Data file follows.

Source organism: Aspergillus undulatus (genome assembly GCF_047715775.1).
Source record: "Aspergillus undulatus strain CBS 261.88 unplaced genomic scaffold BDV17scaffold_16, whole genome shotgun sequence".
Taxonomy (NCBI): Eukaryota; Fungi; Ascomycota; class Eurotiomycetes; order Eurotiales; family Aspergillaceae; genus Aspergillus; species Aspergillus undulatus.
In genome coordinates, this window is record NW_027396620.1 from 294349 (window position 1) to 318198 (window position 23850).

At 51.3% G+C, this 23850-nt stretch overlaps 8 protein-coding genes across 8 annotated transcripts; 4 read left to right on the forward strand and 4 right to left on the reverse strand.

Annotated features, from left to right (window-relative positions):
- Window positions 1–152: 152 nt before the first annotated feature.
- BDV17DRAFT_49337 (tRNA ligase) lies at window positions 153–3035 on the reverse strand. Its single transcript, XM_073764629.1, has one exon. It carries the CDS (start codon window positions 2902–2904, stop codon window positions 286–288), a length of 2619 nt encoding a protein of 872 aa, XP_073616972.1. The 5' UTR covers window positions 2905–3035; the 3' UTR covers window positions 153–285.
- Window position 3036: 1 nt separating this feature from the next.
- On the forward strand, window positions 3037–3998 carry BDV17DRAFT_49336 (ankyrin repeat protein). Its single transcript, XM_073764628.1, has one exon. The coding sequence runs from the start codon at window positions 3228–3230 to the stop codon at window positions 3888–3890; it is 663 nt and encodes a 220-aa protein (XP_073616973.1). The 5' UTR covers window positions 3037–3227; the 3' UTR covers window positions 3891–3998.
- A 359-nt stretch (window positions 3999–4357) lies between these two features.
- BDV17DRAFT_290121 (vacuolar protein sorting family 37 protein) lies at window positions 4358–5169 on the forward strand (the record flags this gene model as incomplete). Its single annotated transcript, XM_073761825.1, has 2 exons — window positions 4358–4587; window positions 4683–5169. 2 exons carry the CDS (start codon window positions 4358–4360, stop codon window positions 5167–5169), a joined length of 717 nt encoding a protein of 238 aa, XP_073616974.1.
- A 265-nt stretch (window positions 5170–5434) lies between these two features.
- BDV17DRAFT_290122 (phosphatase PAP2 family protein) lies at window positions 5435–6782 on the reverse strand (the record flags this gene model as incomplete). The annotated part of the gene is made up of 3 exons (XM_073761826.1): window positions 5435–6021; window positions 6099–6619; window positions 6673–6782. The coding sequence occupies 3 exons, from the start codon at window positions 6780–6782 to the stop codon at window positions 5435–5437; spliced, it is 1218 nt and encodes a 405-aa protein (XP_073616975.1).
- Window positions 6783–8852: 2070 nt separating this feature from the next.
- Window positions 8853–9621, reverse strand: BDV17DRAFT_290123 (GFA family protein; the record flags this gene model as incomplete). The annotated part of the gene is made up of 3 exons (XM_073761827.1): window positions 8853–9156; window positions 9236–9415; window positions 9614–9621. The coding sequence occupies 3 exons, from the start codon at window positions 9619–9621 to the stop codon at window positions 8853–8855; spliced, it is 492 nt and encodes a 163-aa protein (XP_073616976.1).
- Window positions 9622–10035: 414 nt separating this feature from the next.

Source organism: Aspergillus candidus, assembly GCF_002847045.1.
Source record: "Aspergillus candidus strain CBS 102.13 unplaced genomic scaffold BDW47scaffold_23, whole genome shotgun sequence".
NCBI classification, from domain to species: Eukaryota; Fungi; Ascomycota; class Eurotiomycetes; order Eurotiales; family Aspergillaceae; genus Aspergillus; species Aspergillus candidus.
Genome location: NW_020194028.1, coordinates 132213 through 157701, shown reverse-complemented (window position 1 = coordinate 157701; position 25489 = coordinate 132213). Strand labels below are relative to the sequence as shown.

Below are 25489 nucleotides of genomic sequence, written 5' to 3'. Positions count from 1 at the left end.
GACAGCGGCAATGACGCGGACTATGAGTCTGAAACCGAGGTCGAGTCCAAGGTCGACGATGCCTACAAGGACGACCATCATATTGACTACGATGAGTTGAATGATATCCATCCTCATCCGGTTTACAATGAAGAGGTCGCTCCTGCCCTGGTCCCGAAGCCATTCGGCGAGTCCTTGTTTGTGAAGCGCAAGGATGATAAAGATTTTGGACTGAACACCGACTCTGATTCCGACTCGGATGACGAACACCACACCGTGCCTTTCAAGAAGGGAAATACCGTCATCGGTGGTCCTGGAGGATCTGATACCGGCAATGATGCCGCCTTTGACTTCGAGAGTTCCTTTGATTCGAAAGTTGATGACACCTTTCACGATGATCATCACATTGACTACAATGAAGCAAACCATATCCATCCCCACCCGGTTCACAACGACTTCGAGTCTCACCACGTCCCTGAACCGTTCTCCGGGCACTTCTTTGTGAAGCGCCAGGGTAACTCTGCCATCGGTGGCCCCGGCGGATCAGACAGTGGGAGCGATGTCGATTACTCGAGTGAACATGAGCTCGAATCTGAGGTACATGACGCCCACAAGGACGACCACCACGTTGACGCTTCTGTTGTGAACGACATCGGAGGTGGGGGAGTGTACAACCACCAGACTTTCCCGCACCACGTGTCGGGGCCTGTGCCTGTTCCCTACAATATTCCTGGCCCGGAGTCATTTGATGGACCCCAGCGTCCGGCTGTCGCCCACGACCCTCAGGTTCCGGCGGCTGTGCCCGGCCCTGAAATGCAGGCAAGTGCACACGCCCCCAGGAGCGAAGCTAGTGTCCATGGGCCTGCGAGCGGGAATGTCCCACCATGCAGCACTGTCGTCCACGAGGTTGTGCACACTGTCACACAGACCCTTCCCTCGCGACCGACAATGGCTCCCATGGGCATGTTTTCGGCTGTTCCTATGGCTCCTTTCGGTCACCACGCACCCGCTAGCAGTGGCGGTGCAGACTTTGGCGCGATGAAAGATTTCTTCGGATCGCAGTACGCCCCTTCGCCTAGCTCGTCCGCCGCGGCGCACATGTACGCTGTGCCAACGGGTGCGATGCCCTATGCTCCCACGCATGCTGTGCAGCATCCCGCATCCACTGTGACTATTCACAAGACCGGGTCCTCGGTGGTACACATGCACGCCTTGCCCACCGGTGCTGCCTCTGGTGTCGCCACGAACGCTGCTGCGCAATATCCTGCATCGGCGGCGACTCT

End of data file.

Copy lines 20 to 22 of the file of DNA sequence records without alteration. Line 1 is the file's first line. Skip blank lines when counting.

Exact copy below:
NCBI classification, from domain to species: Eukaryota; Fungi; Ascomycota; class Eurotiomycetes; order Eurotiales; family Aspergillaceae; genus Aspergillus; species Aspergillus candidus.
Genome location: NW_020194028.1, coordinates 132213 through 157701, shown reverse-complemented (window position 1 = coordinate 157701; position 25489 = coordinate 132213). Strand labels below are relative to the sequence as shown.

Below are 25489 nucleotides of genomic sequence, written 5' to 3'. Positions count from 1 at the left end.